On the 16th of September 1996 we played Sheffield Wednesday at home in the league. Patrick Vieira came on as sub to give most Arsenal fans their first chance to see this 20-year-old Milan reserve we'd paid £3.5m for. And he didn't disappoint. By the end of the game Vieira had shown that we'd finally got the midfield presence that we'd been missing. After the game the general feeling amongst fans seemed to be that if he could solve the midfield problems before even arriving, then maybe the guy deserved a chance.
Winning over the players would be another matter. In his book 'Addicted' Tony Adams admits his first thought were not exactly complimentary, but the 'new' Adams was prepared to give him a chance, especially when he found the new manager was prepared to listen to him and treat him with respect. Indeed, although Wenger wanted to change Rioch's formation of three centre halves to a flat back four; it was after Adams explained to him how they'd become comfortable with Rioch's formation that he decided to stick with it for the season. An excellent decision. Wenger had already started to revolutionise the club, and maybe he thought the players needed to have a common point of reference on the field at least.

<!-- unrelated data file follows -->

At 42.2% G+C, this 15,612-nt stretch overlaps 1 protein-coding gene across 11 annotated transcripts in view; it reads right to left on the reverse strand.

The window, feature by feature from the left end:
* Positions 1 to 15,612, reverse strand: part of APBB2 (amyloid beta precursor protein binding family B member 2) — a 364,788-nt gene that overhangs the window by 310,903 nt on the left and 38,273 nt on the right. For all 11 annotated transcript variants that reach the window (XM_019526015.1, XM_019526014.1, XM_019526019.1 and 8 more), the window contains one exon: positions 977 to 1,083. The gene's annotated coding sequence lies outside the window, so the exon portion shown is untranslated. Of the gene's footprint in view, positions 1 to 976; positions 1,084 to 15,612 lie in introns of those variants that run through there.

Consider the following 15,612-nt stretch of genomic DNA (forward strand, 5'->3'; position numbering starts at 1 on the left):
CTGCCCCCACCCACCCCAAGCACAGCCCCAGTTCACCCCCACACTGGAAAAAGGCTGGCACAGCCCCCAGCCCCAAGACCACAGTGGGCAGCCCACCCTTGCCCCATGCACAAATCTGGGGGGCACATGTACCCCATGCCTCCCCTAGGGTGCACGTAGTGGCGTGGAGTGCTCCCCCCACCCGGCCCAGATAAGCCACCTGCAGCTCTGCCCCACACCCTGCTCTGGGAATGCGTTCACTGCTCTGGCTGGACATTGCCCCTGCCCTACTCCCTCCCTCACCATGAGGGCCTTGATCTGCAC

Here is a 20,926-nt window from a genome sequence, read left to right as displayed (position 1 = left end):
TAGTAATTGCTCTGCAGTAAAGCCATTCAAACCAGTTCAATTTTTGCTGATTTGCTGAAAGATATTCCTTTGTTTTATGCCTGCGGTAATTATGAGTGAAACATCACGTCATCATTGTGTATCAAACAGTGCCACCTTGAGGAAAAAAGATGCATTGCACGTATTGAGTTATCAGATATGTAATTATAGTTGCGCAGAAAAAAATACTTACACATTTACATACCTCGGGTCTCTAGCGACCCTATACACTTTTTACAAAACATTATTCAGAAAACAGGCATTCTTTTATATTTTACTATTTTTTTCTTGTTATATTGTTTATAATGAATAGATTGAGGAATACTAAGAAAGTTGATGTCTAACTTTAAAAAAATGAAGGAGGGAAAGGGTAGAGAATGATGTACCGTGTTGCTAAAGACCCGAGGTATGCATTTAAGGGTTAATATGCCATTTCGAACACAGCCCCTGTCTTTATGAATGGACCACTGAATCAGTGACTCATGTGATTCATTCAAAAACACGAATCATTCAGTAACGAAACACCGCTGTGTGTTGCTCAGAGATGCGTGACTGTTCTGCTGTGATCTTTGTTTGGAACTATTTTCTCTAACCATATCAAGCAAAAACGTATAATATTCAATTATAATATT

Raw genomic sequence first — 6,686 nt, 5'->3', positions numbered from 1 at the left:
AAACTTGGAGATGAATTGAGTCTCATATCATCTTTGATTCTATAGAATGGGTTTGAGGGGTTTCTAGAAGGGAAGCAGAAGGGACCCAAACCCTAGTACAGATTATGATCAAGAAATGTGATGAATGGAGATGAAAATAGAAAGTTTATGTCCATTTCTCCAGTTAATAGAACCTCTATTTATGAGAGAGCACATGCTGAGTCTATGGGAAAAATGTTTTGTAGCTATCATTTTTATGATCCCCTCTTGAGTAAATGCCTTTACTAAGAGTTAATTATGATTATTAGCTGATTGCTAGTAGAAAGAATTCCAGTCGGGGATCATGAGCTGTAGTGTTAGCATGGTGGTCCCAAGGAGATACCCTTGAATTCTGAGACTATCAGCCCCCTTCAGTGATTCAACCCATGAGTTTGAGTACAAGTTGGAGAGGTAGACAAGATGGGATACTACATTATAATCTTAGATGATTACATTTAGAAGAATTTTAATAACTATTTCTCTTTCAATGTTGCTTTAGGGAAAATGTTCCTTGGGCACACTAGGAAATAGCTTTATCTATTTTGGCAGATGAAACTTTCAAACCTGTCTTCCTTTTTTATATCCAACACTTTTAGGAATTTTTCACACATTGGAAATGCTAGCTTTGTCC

Virtually before he arrived a whispering campaign started. A totally unfounded rumour spread around the financial institutions that Wenger was a paedophile (apparently started by scum supporters). Wenger kept his private life very private, which led to the rumours escalating, with various papers commenting on a scandal regarding Arsenal's new manager, without quite going into detail. Things reached a head when a certain radio presenter (a lifelong tiny tott) repeated the rumour on his radio show, even saying he had photos in front of him to prove it. Later in the programme (no doubt reminded of the laws regarding slander and libel) he backtracked to say the pictures were obviously faked, but the rumour was well and truly out and Wenger was under pressure already.